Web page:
57

Given Kotlin's list lookup syntax,

if (x in myList)

as opposed to idiomatic Java,

if (myList.contains(x))

how can one express negation? The compiler doesn't like either of these:

if (x not in mylist)

if !(x in mylist)

Is there an idiomatic way to express this other than if !(mylist.contains(x)))? I didn't see it mentioned in the Kotlin Control Flow docs.

4 Answers 4

114

Use x !in list syntax.

The following code:

val arr = intArrayOf(1,2,3)
if (2 !in arr)
   println("in list")

is compiled down to the equivalent of:

int[] arr = new int[]{1, 2, 3};
// uses xor since JVM treats booleans as int
if(ArraysKt.contains(arr, 2) ^ true) { 
   System.out.println("in list");
}

The in and !in operators use any accessible method or extension method that is named contains and returns Boolean. For a collection (list, set...) , it uses collection.contains method. For arrays (including primitive arrays) it uses the extension method Array.contains which is implemented as indexOf(element) >= 0

2
  • Thank you for this Apr 27, 2017 at 17:29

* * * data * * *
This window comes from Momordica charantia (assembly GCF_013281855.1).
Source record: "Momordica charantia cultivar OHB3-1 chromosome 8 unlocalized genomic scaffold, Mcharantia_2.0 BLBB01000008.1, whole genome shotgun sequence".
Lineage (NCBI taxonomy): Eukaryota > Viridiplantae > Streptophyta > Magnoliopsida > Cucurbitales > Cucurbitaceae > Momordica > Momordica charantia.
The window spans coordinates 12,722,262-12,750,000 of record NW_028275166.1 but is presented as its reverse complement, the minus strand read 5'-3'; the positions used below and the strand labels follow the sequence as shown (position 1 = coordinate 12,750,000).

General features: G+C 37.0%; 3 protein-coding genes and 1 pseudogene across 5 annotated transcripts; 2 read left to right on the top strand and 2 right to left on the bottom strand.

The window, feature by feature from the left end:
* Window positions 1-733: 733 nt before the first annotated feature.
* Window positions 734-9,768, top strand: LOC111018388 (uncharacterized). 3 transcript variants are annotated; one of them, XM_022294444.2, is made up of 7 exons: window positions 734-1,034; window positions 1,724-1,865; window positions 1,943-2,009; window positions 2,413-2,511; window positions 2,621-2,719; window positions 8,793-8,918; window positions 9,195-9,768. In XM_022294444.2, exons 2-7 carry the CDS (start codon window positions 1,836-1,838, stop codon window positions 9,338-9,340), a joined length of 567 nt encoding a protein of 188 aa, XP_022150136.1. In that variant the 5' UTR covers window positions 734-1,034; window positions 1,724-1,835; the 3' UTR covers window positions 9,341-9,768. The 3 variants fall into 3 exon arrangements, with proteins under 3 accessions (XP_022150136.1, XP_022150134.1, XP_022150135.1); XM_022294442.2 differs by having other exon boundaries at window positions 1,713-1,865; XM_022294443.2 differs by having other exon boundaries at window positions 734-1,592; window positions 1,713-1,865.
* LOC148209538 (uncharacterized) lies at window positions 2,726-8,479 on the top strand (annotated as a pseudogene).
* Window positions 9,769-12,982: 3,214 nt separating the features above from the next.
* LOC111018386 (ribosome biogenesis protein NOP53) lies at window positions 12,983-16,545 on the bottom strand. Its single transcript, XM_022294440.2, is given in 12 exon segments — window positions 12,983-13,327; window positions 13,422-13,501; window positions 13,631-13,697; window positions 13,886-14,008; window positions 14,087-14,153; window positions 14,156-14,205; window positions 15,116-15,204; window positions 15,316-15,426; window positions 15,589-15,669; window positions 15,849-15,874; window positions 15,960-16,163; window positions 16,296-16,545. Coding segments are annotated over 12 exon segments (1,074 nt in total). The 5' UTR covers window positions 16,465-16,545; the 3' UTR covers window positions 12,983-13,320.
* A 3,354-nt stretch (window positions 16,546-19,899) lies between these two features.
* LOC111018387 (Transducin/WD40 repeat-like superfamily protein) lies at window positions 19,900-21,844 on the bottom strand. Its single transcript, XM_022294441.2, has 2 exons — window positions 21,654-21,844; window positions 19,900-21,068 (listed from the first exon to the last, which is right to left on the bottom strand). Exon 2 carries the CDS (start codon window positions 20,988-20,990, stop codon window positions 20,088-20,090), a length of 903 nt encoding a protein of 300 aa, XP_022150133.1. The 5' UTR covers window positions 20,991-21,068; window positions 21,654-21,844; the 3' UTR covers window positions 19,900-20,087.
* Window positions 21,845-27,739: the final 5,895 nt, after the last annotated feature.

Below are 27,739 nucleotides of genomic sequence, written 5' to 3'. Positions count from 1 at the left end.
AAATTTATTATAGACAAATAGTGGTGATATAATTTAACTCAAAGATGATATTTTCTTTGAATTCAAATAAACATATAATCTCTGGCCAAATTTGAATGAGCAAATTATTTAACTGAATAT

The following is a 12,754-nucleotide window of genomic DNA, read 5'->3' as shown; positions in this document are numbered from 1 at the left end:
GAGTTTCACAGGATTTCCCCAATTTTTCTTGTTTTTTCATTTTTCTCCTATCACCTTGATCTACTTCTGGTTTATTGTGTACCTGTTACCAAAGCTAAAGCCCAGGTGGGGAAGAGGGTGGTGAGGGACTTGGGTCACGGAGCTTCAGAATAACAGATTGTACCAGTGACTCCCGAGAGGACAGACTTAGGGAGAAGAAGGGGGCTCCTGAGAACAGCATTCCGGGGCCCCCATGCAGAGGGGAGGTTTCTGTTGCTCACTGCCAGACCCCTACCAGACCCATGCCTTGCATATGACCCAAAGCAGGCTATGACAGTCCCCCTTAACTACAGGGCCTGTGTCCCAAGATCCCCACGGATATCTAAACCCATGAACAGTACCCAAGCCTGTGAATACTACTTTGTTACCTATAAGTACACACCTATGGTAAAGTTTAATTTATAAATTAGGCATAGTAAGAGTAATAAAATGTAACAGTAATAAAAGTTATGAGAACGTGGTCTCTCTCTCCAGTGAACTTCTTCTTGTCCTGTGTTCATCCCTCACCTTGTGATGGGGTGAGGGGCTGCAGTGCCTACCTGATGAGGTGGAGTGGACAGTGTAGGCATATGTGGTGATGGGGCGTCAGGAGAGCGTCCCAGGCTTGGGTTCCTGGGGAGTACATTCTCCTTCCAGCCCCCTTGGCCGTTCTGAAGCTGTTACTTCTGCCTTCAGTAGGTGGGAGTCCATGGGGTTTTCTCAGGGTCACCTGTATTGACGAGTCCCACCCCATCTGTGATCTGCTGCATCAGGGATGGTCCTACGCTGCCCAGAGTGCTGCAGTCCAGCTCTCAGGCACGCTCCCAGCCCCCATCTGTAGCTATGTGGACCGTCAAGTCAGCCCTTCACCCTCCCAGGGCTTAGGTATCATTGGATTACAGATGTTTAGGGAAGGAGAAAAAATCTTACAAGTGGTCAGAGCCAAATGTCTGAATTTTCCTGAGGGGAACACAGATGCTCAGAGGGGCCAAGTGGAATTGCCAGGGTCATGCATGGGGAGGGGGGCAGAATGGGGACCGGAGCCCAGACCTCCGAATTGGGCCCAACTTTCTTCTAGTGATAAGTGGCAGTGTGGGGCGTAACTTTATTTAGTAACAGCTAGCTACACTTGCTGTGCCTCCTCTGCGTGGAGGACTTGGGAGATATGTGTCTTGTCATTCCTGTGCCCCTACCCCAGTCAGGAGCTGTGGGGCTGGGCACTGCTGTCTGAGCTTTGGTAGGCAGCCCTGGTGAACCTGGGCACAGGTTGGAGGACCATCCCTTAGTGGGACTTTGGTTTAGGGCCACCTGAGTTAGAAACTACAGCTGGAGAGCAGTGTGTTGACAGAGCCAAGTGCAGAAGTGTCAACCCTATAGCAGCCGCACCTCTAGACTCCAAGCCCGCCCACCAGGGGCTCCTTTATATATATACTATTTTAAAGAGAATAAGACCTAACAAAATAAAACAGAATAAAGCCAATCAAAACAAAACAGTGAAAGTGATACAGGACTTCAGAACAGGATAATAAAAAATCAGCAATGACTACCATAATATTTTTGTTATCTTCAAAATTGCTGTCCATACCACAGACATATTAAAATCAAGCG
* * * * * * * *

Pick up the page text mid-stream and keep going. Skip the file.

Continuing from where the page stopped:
• 2
    @AdamHughes Also, it is the same for is-check: its negation is !is.
    – hotkey
    Apr 27, 2017 at 17:46
26

The operator for this in Kotlin is !in. So you can do

if (x !in myList) { ... }

You can find this in the official docs about operator overloading.

1
  • Ah, I never saw this operator overloading doc, thank you. Apr 27, 2017 at 17:29
0

!in with matching data classes

Although == will compare duplicated data classes as equal, !in doesn't consider duplicate copies to be the same.

Here is my solution:

// Create a set of hashcodes
val itemHashes = myCollection.map { it.hashCode() }.toSet()

// Use !in with the set
item.hashCode() !in itemHashes

// For comparing a whole collection
myCollection.filter { it.hashCode() !in itemHashes }
-3
if (myList!!.contains(x)){

    }

if (!myList!!.contains(x)){

    }

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